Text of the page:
Shakespeare Electronic Conference, Vol. 2, No. 200. Thursday, 22 Aug 1991.
Date: 		Wed, 21 Aug 1991 23:13:53 -0400
From: 		Steve Urkowitz <This email address is being protected from spambots. You need JavaScript enabled to view it.>
Subject:      	Useful Journals
Another useful journal:
Studies in Medieval and Renaissance Teaching
The Spring 1990 issue has an article by Thomas J. Derrick, "New
Approaches from the Folger Shakespeare Library."  It's a review of the
Vineyard Video cassette documenting the kinds of things Peggy O'Brien
has been doing with teachers over the past decade.  Immediately
following Derrick's review is a list of books and articles on
Shakespearean teaching.  The Fall 1990 issue has two articles that I've
incorporated into my own planning for the coming semester: Cynthia
Evans, "Can an 'Old, Dead Classic' Be Revived?" (on ways of using
student responses to regenerate interest in Dante), and Elizabeth
Girsch, "Doing Away with Stereotypes: Attitudes Towards 'Otherness' in
Anglo-Saxon Communities."  As with SHAKSPER, this journal seems to put me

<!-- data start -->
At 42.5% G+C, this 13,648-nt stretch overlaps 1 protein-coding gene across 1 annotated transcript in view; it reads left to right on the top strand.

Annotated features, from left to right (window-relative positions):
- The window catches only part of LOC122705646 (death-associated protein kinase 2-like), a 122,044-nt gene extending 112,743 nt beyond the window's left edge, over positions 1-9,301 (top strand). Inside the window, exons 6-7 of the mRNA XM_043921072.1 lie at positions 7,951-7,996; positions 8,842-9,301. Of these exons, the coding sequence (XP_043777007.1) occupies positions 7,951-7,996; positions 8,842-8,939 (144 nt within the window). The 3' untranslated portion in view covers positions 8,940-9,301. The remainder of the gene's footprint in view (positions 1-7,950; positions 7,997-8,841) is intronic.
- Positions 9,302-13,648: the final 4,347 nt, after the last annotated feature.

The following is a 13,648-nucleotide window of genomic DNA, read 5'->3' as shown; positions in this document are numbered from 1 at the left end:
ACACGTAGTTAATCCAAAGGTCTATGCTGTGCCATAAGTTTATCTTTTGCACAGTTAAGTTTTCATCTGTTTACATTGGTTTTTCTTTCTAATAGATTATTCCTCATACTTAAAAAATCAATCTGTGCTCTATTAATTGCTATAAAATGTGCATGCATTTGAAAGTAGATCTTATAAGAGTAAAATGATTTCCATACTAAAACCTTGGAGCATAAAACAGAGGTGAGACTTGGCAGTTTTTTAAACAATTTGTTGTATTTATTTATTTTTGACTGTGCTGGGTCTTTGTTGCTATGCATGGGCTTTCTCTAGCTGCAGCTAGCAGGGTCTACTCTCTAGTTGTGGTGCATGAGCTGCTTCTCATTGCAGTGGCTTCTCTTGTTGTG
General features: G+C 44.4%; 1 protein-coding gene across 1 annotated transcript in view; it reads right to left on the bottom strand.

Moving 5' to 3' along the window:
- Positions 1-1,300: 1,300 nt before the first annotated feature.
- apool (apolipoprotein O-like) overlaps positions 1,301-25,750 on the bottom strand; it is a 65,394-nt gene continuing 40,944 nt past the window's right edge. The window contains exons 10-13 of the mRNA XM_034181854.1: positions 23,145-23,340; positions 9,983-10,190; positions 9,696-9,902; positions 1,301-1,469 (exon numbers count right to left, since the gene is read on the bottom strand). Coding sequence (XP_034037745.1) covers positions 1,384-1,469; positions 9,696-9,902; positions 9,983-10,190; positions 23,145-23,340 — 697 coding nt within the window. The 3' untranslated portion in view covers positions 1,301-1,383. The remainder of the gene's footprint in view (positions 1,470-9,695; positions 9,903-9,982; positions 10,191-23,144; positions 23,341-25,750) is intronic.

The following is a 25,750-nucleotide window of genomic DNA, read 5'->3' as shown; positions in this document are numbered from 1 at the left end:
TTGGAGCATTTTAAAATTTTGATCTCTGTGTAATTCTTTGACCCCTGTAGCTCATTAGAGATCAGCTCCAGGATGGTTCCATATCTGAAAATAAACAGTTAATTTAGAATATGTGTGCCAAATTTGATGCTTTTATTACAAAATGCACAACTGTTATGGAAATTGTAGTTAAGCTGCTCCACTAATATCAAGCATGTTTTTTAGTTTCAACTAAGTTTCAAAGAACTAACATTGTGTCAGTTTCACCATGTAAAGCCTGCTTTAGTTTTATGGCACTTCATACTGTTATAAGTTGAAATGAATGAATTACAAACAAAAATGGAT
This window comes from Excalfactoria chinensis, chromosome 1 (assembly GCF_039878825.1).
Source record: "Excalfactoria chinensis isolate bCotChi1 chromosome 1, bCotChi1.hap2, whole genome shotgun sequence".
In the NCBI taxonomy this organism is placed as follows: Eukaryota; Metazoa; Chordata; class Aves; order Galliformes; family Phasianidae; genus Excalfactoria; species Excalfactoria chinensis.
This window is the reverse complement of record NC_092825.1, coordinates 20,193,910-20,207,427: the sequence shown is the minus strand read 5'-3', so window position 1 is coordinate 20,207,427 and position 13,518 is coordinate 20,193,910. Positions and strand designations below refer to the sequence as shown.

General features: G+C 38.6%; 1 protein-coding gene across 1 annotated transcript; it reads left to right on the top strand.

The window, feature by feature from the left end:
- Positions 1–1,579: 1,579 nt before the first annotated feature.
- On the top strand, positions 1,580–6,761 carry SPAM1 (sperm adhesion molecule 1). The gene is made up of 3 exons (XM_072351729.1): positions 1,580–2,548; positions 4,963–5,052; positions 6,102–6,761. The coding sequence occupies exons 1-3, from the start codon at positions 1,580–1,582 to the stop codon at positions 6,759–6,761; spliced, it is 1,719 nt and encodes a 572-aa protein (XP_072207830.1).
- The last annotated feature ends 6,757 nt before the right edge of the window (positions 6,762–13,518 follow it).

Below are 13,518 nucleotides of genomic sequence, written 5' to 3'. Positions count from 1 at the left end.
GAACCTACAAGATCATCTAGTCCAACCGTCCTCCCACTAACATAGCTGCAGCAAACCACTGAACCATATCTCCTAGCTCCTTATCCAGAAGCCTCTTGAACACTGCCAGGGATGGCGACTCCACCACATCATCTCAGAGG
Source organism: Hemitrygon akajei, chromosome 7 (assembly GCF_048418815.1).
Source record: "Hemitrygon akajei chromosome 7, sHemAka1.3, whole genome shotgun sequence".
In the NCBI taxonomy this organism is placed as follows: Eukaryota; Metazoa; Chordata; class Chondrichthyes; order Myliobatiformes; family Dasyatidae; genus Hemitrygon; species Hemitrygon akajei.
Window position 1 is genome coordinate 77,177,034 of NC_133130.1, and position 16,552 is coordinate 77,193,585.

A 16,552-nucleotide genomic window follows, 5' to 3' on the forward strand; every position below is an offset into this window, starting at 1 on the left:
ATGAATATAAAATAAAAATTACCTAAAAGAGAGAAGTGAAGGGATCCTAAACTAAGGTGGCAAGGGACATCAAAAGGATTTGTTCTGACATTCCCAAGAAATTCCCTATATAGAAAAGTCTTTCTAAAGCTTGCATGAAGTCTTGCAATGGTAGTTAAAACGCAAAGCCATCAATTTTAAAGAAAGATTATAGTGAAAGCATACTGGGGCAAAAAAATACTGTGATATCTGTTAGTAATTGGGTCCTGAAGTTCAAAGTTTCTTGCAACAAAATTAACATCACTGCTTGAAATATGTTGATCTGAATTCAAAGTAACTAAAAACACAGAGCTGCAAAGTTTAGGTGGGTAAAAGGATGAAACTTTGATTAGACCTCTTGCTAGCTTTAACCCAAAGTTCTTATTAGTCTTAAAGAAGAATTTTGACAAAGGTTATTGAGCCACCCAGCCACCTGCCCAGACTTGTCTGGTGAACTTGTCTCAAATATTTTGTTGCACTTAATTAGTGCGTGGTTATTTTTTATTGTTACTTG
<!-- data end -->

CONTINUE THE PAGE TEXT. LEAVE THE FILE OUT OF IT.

in touch with the zannies who dance towards classroom engagement rather
than fly from it.  The editorial page says US subscriptions are $10,
others $15, and manuscript contributions should be in the MLA style.
Both would go to Judy G. Hample, Managing Editor, SMART, College of Arts
and Sciences, Stalker Hall 213, Indiana State University, Terre Haute,
Indiana 47809.  Phone 812-237-2788.  (No E-mail address!)  By the way,
I've learned recently that common practice in Engineering School classes
at CCNY establishes campus E-mail nets among the members of any class.
Students can send stuff to one another individually, sign up onto
bulletin boards, communicate in small-groups.  I'm signing up my Women's
Literature class, opening the podium for all voices, letting more thn single
pairs of eyes see the responses to student's writings . . . Oh brave new
e-world. . .    (Now someone plese tell me how to do it right the first time.)
                                            	Yours cordially,
						Steve Urkowitz

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